When the fighting began at 6 a.m. in the largest battle ever fought in the western hemisphere, it would be the first of three days of the most horrific carnage the world knew at the time. When it was over on July 3, there would be piles of arms, legs, and horses stinking in the hot, Pennsylvania summer sun. Almost 8,000 soldiers lay dead and another 27,000 injured. In addition, 11,000 were captured or missing. The battle that began on July 1, 1863 was a long time in the making and would redefine a nation. To hear historian David McCullough tell the story in Ken Burns Civil War, the Battle of Gettysburg was about shoes. 1 out of 5 Confederate soldiers needed them and Gettysburg had a shoe factory there. Shoes were only a minor part of the why 165,000 Americans fought it out in the wheat fields, forests, and rocky facades around this sleepy, seminary town of 2500. It was more about roads.
When shots rang out at 6 a.m. on July 1, the Battle of Gettysburg had been months in the making. The summer before (1862) saw the Union army invade Virginia and create havoc on the civilian population in northern and eastern Virginia. While the Confederate’s won most engagements in their home state in 1862 and early 1863, victory came at a high price. By the beginning of 1863, the farmers in Virginia needed time to grow crops and raise livestock to feed themselves and the Army of Northern Virginia. By invading the North, Confederate General Robert E. Lee hoped to take pressure of the Virginia farmer and place the onus back on the Union to defend its own.
When Lee began making invasion plans, Gettsyburg was on the map. However, it was not the target. Lee hoped to capture a major northern city like Harrisburg. Harrisburg was not only the capital, but it was also a major rail center and additionally had a training center for the US Army. Lee thought if he could capture the city along the Susquehanna River, he could curry favor from Europe in either money, loans, weapons, troops, or recognition. The closest the Confederates came to Harrisburg that summer was two miles away. Additionally, the time for invasion was ripe. The siege at Vicksburg was not going well for the Confederacy. Lee felt by invading the North, he might draw some troops away for the last Confederate bastion on the Mississippi River. On all counts, Lee would be wrong. Vicksburg was doomed and recognition would not be coming, victory or not.
After the Battle of Chancellorsville, Lee had to restructure his command in the wake of Stonewall Jackson’s death. Lee would have to rely on men who were not fit to walk in Jackson’s boots. For Lee and Jackson, they had been tied together at the hip. Lee always counted on Jackson to succeed in the most improbable conditions, and Jackson had until his own men shot him. Without his right-hand man, Lee had to find new ways of winning wars. Lee divided up Jackson’s army into 2 parts. One part of the crops went to AP Hill, and the other to Richard Ewell. J.E.B. Stuart would again be in charge of the Calvary, or as Lee often referred to the unit, his eyes and ears.Lee felt confident he could win against any Union force.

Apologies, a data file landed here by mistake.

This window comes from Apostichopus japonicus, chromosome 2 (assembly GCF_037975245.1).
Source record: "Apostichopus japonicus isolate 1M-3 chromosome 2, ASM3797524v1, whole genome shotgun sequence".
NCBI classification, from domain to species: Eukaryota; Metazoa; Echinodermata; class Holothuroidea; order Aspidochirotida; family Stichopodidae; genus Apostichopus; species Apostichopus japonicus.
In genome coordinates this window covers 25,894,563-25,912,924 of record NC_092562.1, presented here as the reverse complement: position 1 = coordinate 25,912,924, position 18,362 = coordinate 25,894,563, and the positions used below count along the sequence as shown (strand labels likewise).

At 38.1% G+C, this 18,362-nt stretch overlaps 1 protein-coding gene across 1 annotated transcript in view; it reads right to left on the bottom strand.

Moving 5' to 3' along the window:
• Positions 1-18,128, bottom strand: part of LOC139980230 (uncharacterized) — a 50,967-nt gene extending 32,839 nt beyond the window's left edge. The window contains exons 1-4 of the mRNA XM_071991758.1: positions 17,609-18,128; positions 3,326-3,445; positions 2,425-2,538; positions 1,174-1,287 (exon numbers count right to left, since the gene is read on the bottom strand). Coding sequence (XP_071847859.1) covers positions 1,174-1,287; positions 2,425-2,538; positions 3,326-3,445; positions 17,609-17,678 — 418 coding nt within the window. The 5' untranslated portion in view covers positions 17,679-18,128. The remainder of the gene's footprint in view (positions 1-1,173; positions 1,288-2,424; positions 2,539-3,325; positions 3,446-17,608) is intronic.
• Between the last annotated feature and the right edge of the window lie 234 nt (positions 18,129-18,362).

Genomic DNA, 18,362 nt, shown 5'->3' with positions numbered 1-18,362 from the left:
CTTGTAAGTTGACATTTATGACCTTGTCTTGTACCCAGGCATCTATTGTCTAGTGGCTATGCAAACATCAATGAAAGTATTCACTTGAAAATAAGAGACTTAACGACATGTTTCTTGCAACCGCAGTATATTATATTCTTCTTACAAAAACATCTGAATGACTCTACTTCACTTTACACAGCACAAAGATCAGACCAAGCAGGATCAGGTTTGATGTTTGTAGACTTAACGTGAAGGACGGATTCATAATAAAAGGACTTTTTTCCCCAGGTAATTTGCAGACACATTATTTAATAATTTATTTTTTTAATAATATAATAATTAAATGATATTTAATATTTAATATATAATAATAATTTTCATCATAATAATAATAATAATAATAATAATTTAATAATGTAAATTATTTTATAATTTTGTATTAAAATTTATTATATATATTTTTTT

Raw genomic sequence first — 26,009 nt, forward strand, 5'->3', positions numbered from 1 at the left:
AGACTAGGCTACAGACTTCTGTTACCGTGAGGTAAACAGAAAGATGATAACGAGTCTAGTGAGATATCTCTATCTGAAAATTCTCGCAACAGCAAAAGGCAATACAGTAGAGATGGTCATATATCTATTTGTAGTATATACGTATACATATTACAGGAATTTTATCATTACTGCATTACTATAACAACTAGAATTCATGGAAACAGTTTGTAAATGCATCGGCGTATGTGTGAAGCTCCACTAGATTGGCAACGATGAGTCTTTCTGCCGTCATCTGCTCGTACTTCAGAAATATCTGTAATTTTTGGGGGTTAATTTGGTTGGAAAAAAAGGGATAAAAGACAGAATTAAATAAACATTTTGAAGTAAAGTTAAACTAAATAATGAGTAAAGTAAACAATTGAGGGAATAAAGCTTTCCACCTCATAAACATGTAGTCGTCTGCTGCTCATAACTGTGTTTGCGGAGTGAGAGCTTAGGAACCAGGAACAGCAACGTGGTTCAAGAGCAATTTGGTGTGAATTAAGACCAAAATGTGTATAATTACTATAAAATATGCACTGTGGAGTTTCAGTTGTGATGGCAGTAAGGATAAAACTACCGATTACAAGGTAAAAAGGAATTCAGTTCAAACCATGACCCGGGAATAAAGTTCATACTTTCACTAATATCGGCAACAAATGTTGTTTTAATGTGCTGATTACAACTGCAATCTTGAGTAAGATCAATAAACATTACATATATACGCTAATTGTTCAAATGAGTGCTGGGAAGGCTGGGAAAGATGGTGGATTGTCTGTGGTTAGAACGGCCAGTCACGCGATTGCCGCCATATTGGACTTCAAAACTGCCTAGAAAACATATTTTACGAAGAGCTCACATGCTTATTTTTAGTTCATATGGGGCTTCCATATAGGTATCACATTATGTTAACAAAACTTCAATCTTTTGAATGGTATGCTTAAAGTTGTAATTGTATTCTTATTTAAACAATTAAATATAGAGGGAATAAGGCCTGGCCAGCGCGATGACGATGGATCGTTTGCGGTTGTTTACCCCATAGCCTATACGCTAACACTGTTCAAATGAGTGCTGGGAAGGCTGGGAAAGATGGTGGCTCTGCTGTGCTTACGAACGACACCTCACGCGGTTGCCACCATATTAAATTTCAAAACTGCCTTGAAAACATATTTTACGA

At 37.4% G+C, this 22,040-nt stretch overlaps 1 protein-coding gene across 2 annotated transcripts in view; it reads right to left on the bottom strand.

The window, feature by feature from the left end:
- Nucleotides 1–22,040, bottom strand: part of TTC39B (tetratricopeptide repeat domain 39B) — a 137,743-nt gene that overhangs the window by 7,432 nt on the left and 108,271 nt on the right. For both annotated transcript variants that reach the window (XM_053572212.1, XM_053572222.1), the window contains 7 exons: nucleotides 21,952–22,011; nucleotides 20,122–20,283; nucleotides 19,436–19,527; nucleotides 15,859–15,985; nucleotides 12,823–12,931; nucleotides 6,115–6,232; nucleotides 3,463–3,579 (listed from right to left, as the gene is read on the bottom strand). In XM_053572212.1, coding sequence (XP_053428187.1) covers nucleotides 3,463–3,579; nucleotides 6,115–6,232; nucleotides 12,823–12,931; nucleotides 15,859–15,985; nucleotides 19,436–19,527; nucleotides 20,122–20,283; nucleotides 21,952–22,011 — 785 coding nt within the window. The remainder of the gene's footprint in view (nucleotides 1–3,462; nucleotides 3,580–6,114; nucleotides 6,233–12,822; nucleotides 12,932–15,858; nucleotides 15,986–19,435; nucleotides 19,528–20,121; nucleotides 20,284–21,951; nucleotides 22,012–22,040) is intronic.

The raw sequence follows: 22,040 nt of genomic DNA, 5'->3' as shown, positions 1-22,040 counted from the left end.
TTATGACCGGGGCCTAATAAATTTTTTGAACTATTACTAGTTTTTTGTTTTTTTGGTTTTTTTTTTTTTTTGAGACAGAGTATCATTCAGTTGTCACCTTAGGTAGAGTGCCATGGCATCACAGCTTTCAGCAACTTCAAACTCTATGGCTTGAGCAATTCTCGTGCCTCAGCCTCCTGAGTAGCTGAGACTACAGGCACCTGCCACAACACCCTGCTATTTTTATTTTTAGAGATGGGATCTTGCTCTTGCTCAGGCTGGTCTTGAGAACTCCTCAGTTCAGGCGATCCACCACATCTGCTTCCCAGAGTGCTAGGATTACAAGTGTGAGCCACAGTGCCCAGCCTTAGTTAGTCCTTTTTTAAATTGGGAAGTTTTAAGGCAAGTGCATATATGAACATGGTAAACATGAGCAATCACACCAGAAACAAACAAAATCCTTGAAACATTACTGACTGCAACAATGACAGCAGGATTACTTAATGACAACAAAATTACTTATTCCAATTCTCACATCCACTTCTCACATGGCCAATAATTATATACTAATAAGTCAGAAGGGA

In early June of 1863, Lee began his move northward through Virginia. Calvary skirmishes at Brandywine Station, Aldie, Upperville, Aldie, and Middleburg showed the movement to Union leaders. Union General Hooker began to set up a defensive position, Hooker, rather than attack. Hooker felt he had to keep Washington, D.C. at his back at all times. Lincoln again, wanted an attack. Up to this point, the Union command structure held true to form that summer as Lincoln kept firing the Generals who lost to Lee. For almost two years straight, Lincoln kept changing what he thought were inept men, incapable of attacking but capable of coming up with excuses not to attack. When Lee and his forces skirmished with the Union in the middle of June, the new man in charge would not give Lincoln the satisfaction of firing him, Joseph Hooker would resign. He was replaced with George Meade on June 28. There was no way Meade would attack only days into his new role. Like Hooker, Meade felt he first duty was to defend Baltimore and D.C. Meade thought it better to fight the battle he wanted to rather than the one Lee or Lincoln wanted. It would be prophetic and sad at the same time.